Both the gurus played with tala in their unique ways. Rhythmic complexity was embedded in Guru Munna’s works without any overt attempt at drawing attention to the skill, as if it merely ran in his blood – which indeed it did.
Maharaj explained the phenomenon of living with an acute awareness of rhythm thus: “All of life is time (Poora jeevan hi samay hai). In every event, I see its underlying rhythm.” Time, when framed, is rhythm in art. So the throwing of a ball, the tiger creeping up on its prey, even mundane situations, like traffic or dialing a telephone, transformed themselves into rhythmic patterns before his senses, and he, in turn, performed those rhythmic patterns with all the vibrancy of a story with beginning, middle and end.
Perhaps it was the very organic source from where these creations sprang that ensured that audiences, including those who knew nothing about the technicalities of Kathak, eagerly devoured his rhythmic stories, while other dancers, brilliant performers themselves, failed to engender the same appeal in replicating the very same tihai-s.
The most striking difference visible to the outsider, though, stemmed from the fact that one was the guru of the other. Munna Shukla was one of the few ganda-baddh disciples of Birju Maharaj (referring to the thread tying ritual that symbolises a deep and lifelong acknowledgment between disciple and teacher, laying a responsibility on both that is considered greater even than the usual guru-shishya bond). He mentioned once that as a guru, he would not consider tying the ganda for any of his own disciples, “especially while my guru is alive”.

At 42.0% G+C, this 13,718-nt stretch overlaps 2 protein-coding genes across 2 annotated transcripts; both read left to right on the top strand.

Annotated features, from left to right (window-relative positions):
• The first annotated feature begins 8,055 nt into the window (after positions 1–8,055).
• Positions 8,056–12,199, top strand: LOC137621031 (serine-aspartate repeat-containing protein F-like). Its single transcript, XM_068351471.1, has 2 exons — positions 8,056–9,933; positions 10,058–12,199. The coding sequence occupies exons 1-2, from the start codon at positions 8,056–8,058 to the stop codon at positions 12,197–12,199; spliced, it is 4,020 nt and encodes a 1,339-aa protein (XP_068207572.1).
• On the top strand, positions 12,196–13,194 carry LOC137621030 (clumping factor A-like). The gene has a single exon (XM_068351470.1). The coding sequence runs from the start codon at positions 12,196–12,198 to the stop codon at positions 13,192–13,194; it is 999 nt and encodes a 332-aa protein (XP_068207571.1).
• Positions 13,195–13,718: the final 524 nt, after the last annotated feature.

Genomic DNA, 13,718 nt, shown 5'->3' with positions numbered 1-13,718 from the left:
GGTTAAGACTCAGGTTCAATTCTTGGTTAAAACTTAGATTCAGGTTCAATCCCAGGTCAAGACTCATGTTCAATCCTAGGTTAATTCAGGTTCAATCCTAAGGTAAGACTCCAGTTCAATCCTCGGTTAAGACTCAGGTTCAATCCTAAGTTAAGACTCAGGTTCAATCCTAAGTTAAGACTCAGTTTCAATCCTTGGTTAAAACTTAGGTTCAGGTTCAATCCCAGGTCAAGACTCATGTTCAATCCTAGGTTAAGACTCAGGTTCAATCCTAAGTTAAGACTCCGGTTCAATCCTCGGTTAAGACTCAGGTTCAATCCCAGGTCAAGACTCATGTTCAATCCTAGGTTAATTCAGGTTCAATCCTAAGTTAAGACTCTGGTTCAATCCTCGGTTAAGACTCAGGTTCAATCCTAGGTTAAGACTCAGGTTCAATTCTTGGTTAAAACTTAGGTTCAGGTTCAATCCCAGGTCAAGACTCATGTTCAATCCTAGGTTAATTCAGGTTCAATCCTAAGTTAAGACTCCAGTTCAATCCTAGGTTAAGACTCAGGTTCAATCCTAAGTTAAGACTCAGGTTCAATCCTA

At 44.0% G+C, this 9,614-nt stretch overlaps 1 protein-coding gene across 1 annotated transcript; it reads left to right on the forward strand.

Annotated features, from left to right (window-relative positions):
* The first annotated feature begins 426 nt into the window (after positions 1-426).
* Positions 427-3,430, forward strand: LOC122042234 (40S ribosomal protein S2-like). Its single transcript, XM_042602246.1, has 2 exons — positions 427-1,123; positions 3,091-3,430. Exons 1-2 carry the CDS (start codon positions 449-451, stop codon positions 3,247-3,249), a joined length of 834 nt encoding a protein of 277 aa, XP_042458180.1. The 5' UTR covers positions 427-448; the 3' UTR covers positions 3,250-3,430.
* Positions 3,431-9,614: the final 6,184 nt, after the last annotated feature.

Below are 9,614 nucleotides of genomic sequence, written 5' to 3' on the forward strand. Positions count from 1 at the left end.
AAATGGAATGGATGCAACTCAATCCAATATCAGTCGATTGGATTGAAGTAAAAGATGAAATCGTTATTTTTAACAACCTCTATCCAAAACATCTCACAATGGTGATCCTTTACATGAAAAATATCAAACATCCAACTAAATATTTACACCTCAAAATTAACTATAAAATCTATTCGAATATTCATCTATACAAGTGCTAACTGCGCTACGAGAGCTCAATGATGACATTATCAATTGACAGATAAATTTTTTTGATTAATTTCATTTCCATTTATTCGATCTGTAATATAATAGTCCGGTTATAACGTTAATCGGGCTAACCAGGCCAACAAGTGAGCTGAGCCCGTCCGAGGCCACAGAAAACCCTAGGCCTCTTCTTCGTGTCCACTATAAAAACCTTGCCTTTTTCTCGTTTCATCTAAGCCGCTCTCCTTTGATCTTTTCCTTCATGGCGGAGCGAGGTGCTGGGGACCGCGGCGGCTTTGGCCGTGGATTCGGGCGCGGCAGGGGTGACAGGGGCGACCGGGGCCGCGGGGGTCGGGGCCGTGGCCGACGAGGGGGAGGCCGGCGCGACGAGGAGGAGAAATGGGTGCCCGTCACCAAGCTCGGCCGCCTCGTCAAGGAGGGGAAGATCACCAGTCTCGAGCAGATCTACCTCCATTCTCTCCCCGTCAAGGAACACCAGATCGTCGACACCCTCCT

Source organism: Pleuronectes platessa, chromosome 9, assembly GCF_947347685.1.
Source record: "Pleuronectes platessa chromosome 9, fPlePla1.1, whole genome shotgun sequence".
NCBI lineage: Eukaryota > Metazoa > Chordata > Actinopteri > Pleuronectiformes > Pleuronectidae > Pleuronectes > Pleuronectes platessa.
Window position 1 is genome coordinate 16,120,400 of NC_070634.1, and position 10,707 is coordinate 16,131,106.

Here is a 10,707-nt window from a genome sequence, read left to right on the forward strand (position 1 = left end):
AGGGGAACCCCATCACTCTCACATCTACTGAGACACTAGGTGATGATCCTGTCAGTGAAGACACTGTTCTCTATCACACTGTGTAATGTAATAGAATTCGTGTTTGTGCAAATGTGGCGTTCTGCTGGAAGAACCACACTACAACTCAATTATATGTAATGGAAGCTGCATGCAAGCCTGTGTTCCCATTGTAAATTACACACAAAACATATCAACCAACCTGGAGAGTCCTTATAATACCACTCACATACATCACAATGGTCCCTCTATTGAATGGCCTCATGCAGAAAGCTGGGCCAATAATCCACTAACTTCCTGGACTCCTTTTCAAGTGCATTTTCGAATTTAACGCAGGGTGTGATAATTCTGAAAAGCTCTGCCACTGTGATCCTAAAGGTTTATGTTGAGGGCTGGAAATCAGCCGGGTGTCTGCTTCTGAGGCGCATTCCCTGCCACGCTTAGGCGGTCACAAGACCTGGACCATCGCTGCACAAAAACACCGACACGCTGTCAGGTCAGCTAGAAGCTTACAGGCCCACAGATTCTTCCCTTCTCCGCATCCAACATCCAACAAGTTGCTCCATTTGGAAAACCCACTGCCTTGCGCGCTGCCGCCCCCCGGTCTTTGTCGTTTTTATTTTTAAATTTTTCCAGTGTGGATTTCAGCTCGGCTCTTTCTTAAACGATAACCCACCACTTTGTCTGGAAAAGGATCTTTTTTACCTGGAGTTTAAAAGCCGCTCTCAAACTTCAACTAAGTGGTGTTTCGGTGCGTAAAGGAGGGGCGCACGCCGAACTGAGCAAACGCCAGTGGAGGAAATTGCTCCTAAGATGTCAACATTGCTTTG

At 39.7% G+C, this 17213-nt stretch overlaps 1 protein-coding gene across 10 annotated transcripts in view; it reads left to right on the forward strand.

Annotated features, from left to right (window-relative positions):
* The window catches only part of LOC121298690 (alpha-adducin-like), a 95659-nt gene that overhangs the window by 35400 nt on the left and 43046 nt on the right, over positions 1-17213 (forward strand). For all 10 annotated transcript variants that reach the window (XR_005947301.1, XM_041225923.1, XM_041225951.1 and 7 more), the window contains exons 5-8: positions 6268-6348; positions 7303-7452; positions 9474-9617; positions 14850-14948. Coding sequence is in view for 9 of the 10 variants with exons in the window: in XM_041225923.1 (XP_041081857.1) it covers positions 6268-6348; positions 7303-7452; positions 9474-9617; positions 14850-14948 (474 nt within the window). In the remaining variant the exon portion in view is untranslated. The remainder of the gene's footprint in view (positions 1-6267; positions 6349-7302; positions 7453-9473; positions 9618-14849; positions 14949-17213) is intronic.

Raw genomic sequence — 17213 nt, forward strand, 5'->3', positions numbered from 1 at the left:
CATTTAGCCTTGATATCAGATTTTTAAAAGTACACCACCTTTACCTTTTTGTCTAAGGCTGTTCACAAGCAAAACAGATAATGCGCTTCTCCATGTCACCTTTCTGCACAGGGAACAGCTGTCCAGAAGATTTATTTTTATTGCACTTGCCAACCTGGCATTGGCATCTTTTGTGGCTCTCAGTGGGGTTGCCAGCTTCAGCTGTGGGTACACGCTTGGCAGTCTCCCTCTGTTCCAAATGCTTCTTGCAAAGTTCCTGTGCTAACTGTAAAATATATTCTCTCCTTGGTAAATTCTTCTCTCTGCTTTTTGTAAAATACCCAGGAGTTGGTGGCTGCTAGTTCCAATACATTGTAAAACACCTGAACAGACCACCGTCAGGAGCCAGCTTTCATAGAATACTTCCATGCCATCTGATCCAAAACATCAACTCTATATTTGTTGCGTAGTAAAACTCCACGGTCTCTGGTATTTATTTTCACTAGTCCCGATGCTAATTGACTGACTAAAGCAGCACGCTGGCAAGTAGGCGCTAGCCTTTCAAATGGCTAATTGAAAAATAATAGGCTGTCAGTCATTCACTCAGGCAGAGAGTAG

At an event organised at New Delhi’s Saraswati Music College in 2016, he stated, “The shagird (disciple) is best off in the shade. The limelight is for the guru.” This was the motto, it seems, for the way he lived his life vis-à-vis Pandit Birju Maharaj. Whatever his accomplishments or erudition, gained through his reading, deep pondering and creative explorations, and his mastery of theory and technique, Munna Shukla never seemed to claim attention to himself – although awards and loyal disciples did come in the natural course, like the proverbial bees to honey.